How do you know what water softener size to buy? How big of a water softener do I need? What’s the difference between a 30k grain capacity and a 50k grain capacity?
In this article, we’ll help you figure out how big a water softener you need to buy.
Water Softener Capacity
Why are some of the same models of water softeners labeled with different “capacity” limits?
In an ion exchange water softener (i.e. a lot of water softeners available on the market), the capacity limit refers to how much hardness the system can remove before it needs to regenerate. Regeneration is when the salt is run through the resin so that it’s refreshed, active, and ready to remove more hardness ions.
So, you might be thinking,that’s great and all, but what’s it have to do with me?
Why does the capacity affect the type of water softener you need? The answer is really simple: You need a bigger water softener if you have a bigger water demand, so to speak, than others. For example, if you have a large family, you might need to run the dishwasher, laundry, a couple showerheads, and the kitchen sink all at once.
If you try to run water during the regeneration process, there will be a handful of possible outcomes depending on the quality of your water softener. In the best case scenario, the water will flow just fine, but the water softener won’t be working. You’ll be getting hard water. On the other hand, it’s likely you’ll experience some flow restriction (low water pressure) on top of hard water. If you’re unlucky, you might not be getting any water at all during regeneration.
In short, you want your water softener to regenerate at night. If you buy the wrong size, it’s going to regenerate at some point during the day.
What Size Water Softener Do I Need?
So, now you might be thinking, why don’t I just buy the biggest water softener available, then?
And there’s another simple answer: because you’ll spend much more than you need to.
Here’s an additional issue: there’s a possibility that, even if you live in a household with a larger water demand, you can get away with a “smaller,” lower-grain-capacity water softener because your hard water problem isn’t that great.
Luckily, here’s a simple way of figuring out the grain count that you’ll need:
How many people do you have in your home?
Multiply that number by 100 (the higher end of average water use per day for most people, according to theUSGS).
Multiply that number by the grains per gallon of hard water that you have (which you can find by buying a testing strip online). The average grains per gallon in the US is hard to determine. It’s likely anywhere from 6-10 grains per gallon, if you’re running into serious hard water issues.
Where does that leave us? Well, if you’re looking at higher-end figures and just trying to get a guesstimate of your water softener size, we can make a general estimate. Start with a 30k grain capacity (because you’re probably not going to find a water softener with a lower capacity than that), and add an additional 10k of capacity for every person in your household above 3 (a 3-count, not three years old). For example:
For 1-2 people, look into buying a water softener that’s at least 30k grain.
For 3-4 people, 30k-40k grain capacity water softeners should work.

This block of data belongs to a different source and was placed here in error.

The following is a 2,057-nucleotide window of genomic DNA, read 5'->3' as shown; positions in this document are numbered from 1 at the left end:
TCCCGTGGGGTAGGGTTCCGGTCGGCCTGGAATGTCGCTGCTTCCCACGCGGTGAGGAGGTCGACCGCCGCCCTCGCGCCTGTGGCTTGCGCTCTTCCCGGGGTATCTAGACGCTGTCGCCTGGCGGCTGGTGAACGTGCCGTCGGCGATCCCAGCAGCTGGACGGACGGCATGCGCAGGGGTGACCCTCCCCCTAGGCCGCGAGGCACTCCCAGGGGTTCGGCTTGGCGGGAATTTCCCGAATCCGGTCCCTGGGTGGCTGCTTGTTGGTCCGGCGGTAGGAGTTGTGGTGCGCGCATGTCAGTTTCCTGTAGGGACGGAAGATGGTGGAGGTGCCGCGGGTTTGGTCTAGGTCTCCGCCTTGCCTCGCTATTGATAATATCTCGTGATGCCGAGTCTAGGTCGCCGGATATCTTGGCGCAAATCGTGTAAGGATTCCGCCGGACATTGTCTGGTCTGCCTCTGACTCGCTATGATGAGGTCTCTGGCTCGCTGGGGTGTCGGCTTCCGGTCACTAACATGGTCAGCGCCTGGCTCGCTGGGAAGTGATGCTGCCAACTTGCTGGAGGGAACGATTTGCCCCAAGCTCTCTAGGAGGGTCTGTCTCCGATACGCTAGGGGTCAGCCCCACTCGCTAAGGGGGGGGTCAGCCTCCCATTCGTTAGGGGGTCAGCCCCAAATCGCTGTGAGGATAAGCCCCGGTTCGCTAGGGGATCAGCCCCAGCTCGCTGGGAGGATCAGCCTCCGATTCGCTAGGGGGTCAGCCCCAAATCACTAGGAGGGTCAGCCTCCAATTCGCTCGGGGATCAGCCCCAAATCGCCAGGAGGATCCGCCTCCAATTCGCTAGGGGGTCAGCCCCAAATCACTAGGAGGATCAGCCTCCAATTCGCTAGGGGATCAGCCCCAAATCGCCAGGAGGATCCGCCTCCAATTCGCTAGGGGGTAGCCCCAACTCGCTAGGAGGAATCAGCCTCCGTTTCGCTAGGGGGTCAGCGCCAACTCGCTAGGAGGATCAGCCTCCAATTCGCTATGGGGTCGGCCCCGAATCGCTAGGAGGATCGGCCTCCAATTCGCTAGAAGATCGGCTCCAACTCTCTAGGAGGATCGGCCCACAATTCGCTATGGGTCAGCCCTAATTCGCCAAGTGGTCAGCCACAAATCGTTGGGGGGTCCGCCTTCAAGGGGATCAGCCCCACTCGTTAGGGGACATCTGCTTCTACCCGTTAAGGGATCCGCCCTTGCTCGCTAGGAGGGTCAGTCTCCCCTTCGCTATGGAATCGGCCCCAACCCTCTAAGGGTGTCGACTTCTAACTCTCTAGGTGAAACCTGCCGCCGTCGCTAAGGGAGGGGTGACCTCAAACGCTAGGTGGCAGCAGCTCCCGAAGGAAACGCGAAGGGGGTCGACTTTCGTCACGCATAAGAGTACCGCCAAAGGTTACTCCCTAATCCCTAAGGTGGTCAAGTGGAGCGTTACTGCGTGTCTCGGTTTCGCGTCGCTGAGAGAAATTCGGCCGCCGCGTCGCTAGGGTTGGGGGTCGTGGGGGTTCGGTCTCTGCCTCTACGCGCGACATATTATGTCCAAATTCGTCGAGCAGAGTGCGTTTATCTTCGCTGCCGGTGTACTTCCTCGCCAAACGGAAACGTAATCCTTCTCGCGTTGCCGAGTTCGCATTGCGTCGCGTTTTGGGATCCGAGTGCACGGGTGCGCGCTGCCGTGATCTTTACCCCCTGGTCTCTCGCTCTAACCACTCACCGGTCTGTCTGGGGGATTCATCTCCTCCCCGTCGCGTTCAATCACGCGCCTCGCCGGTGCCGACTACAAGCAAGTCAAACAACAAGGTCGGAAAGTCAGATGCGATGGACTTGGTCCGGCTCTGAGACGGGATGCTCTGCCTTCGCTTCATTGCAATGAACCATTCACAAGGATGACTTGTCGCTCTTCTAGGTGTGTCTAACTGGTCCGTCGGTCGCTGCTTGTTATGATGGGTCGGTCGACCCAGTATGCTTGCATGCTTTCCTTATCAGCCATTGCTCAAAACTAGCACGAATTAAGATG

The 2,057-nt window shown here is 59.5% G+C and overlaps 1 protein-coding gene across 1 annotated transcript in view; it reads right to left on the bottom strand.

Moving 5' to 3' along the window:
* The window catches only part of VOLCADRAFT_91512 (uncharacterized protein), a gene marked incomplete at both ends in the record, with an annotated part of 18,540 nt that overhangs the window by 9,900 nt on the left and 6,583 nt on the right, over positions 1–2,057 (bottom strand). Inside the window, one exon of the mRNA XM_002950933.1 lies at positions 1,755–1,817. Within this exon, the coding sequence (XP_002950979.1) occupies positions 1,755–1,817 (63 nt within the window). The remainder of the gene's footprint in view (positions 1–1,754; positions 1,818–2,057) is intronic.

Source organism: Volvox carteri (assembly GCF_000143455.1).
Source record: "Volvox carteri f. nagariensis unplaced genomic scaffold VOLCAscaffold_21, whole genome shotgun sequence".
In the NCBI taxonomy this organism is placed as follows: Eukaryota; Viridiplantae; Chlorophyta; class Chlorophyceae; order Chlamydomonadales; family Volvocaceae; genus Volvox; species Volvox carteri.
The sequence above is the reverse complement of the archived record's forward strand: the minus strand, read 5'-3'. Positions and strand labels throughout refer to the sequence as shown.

For 4-6 people, go for 40-60k.
How Many Grain Water Softener Do I Need?
However, this is just a ballpark figure. It massively depends on the hardness of your water and how much water you use. If you want a more accurate figure, you’re going to need more accurate variables.
What are the Different Sizes for the Different Types of Water Softeners? (Ion Exchange and TAC)?
The above guide deals with how to size a water softener for ion exchange, salt-based water softeners. What about template assisted crystallization water softeners like those we offer here at FilterSmart?
If there’s no need for regeneration, since there’s no salt, how do you know what size to buy?
Well, since there isn’t a grain capacity for template assisted crystallization (as it applies to hardness, not the filter), all you need to know is how many gallons per minute of water you need, and that’s largely based on the number of bathrooms in your home.
For example, if you want to buy the FS1000, you’ll see a dropdown menu asking you how many bathrooms are in your home (or, alternatively, how many grains per minute you desire). Generally, our smaller whole house systems can handle 12 gallons of water per minute just fine, and the bigger systems handle 15 gallons.
There’s no need to calculate the exact grains per gallon of hardness or your exact water use per day. You’re not going to run into the same issues with our systems.
If you live in a smaller home with 1-3 bathrooms, go with the smaller 12 gallon per minute system.
If you live in a bigger home with 4-6 bathrooms, go with the larger 15 gallon per minute system.
It’s that easy.
Conclusion: How to Size a Water Softener
What is grain capacity? How can you quickly find out what size of water softener you need? And why is it so complicated?
In this article, we gave you a quick and easy way to find out the water softener size for you: start with a 30k grain capacity. Very few water softening systems are going to be lower than that. Then, for every person in your household above a three-count, add another 10k of capacity. So, if there are four people living with you, that means you’ll probably need a 40k capacity water softener. 6? 60k. So on and so forth.
Keep in mind that this is a general guesstimate, at best. If you want to know the exact size, you need to figure out the exact hardness of your water and the exact water demands of your household.
On the other hand, if you want to buy a FilterSmart salt free system, it’s much easier.
1-3 bathrooms? 12 gallon per minute system. 4-6 bathrooms? 15 gallon per minute.
Questions? Concerns? Feel free to get in touch:
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